BYSLT #1: The Velvet Underground

Once upon a time, it was 1967. The Beatles hadn’t turned into massive hippies yet or started singing vaguely drugs-themed songs like ‘Lucy In The Sky With Diamonds’; in fact, drugs were totally lyrically taboo. Then Andy Warhol, he of the Campbell’s soup cans and general pop art fame, took on a band called The Velvet Underground who REALLY LIKED DRUGS. He made them sing with a German model (Nico) and released their debut album 'The Velvet Underground and Nico', which sold fuck all at the time but has since become one of the most influential albums of all time - Brian Eno famously said that "The first Velvet Underground album only sold 10,000 copies, but everyone who bought it formed a band".

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l-r: Nico (occasional co-singer), Andy Warhol (manager), Mo Tucker (drummer), Lou Reed (singer), Stirling Morrison (guitar), John Cale (bass/viola)

What's so important about it? Well, it's pretty much the mother/father of punk music, pioneering drone sounds and noise-rock.John Cale, was a classically trained musician interested in experimentation, and Lou Reed - who would later go on to have a successful solo career - was also keen on this, inventing a style of guitar tuning called "ostrich guitar tuning", where all the strings are tuned to the same pitch class - for example, on 'Venus In Furs'.



It also opened up previously unbreached themes like drugs (I said they liked drugs...), particularly on the no-holds barred 'Heroin', and sex - they're named after a novel about masochism, with the subject matter of 'Venus In Furs' being drawn from that same novel.



Their lyrics were also more influenced by literature, poetry and philosophy than predecessors, but also by their surroundings and details, writing about the sort of people that you might expect to find in New York - in 'Run Run Run', he talks about a Seasick Sarah and a Marguerita Passion who have had plastic surgery and a career in prostitution respectively. David Bowie said that "The nature of [Reed’s] lyric writing had been hitherto unknown in rock...he supplied us with the street and the landscape, and we peopled it."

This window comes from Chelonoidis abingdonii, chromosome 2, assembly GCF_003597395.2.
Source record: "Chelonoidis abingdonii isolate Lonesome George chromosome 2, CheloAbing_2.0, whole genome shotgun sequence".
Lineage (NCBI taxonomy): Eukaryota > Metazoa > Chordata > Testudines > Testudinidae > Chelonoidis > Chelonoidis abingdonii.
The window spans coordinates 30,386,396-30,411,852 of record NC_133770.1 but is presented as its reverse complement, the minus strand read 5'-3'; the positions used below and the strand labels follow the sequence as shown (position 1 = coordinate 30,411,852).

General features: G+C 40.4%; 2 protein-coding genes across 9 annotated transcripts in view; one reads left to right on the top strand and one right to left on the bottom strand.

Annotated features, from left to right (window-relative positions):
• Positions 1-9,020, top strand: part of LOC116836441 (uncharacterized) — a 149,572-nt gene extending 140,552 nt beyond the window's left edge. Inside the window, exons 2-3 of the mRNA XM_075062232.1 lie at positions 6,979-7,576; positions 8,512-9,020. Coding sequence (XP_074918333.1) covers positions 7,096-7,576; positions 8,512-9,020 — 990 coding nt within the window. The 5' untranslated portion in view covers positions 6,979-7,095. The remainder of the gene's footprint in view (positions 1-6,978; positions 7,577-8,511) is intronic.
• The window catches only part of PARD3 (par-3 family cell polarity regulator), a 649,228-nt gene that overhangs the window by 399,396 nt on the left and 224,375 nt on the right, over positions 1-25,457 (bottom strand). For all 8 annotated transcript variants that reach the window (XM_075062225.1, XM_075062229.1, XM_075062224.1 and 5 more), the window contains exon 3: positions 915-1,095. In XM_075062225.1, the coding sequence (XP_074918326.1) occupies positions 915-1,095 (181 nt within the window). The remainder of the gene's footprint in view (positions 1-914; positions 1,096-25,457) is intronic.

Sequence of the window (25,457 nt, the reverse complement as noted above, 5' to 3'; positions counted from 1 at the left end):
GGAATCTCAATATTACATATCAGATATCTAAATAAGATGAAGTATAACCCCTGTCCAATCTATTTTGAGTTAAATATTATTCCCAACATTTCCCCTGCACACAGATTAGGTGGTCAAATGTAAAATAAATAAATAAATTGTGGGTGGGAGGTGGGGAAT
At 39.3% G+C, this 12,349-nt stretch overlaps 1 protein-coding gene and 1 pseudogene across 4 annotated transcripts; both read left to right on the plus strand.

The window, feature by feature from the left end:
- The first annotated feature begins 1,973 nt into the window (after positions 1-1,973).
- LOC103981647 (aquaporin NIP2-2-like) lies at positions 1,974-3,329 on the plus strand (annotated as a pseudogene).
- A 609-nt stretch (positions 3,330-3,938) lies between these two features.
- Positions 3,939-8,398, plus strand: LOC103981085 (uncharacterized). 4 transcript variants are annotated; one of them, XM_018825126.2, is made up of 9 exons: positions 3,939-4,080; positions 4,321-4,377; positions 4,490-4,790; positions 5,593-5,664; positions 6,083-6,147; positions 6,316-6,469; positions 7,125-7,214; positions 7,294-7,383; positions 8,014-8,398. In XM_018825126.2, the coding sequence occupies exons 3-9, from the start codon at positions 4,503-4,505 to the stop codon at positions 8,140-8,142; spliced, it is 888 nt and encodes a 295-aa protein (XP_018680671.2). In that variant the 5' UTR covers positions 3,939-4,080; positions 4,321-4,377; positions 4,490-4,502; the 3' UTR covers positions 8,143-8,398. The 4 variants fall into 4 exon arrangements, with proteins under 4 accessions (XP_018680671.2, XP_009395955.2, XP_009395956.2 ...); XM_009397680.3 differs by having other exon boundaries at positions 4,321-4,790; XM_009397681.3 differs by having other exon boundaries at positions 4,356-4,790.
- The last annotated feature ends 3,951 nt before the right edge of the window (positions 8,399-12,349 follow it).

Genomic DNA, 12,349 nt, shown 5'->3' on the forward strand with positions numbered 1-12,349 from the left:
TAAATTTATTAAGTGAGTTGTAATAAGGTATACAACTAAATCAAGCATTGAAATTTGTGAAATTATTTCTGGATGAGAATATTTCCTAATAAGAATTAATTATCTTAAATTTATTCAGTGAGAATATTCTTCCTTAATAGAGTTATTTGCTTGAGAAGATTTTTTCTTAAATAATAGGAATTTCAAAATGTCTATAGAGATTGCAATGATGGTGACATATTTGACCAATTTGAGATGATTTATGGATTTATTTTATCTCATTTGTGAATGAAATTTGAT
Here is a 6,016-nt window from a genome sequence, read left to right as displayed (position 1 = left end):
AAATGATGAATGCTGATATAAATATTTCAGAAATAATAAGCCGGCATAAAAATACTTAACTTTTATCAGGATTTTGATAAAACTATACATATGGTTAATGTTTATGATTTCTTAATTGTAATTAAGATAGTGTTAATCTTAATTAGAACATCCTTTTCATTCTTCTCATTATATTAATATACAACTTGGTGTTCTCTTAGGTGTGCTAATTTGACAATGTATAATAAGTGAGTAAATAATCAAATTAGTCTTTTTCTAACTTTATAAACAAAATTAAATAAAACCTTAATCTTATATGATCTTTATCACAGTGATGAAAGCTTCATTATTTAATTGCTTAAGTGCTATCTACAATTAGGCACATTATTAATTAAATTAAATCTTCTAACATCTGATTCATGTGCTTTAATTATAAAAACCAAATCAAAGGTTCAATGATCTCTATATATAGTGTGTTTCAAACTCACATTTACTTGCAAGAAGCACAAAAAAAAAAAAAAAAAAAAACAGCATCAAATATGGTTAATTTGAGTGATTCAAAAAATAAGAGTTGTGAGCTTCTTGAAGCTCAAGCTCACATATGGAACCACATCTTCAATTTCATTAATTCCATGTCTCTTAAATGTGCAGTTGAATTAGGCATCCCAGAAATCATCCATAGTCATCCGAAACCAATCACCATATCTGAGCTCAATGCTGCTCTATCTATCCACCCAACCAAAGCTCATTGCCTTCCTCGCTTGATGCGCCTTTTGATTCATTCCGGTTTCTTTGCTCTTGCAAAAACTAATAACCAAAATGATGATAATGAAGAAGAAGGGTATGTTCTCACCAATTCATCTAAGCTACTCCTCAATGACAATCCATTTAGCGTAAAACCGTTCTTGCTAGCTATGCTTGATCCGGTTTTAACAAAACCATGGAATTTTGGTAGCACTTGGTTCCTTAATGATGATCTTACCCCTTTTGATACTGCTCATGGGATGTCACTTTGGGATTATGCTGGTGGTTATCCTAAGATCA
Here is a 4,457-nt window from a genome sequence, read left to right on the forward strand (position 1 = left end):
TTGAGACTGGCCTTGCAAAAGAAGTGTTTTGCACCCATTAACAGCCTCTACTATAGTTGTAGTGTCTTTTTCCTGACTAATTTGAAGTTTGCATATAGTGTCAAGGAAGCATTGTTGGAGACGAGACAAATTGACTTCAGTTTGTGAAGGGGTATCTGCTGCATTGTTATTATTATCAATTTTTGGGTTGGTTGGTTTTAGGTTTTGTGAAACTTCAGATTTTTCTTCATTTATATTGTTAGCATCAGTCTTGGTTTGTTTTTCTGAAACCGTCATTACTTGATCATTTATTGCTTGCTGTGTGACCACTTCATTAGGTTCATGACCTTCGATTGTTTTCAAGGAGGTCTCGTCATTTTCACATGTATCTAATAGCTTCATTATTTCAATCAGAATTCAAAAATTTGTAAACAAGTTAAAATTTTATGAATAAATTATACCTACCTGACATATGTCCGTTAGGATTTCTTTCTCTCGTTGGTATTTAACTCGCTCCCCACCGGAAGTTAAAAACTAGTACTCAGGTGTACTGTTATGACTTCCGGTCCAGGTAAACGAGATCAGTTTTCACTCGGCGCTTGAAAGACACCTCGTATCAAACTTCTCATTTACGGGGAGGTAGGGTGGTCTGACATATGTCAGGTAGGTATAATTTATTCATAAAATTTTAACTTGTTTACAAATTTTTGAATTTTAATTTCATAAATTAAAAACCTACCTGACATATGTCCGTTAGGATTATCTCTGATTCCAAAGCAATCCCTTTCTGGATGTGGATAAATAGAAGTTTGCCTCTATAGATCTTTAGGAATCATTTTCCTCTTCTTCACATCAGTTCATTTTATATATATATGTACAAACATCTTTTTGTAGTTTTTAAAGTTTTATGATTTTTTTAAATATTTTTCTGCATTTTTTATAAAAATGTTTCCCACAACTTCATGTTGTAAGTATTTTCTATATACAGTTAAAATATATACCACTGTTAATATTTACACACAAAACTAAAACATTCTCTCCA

It's not all noise and sex, though; they also had quiet, introspective songs such as 'Sunday Morning' which showed their versatility and ability to adapt their sound to a more approachable, melodic style.



They sacked Warhol and Nico after their debut, moving onto an even more progressive style with their avant-garde second album, 'White Light/White Heat'; featuring spoken word interludes from John Cale and a 17-minute long closing song in 'Sister Ray' featuring Lou Reed singing about "sucking on a ding-dong". The Beatles never did that.



Cale left the band after WL/WH when he fell out with Lou Reed, and was replaced by Doug Yule, who would later go on to front the band after all its members left. Unfortunately, the one album released under his leadership ('Squeeze') was given terrible reviews and has been deleted from their discography by, well, virtually everyone. But we're getting ahead of ourselves here.

Their third album, eponymously titled, veered away from the more experimentalist tendencies of their previous albums and took on a more folky sound. Perhaps the best example of their new sound is 'Pale Blue Eyes', which wouldn't sound out of place in a church. Sort of. Anyway, it's commonly regarded as their second best album.



The last Velvet Underground album (sorry, Doug Yule and 'Squeeze'!), 'Loaded', was so-named because their record company wanted it 'loaded' with big hits and pop tunes. Although they remained unknown, 'Loaded' is the closest album they have to a pop one - with 'Who Loves The Sun' and 'Sweet Jane' probably being the most accessible songs in their back catalogue.




All of this in four years. They broke up, reuniting for a tour in the early 1990s before Stirling Morrison died (fun fact: he spent his post-VU years as a professor at the University of Texas), and released VU, a compilation of their outtakes.

Quite frankly, if you don't like them then I can see why - their early stuff is quite abrasive if you're not expecting it. But whatever your opinion, they've influenced pretty much everyone; Bowie, The Strokes, Nirvana, Pavement, The Strokes, Joy Division, Sonic Youth, The Fall, Beck, R.E.M., etc etc etc... so you can't write them off completely. Personally I find that a lot of their songs are 'growers' - listen a few times and you'll be hooked. Also, they're one of the coolest bands you can namedrop, so if you're looking to impress an alt-hipster then just casually ask them whether 'Squeeze' should be included in the VU's discography or not and watch as they throw you into bed for some hot, hot hipster sex. (Answer, incidentally: no, it shouldn't be.)

Oh, and if you're thinking "How have I never heard them before if they're so influential?!", you probably have heard them before:



Hope you like them. If not, stay tuned for BYSLT #2 - David Bowie! (If you do like them, then stay tuned anyway!)
Posted on January 2nd, 2012 at 12:49pm

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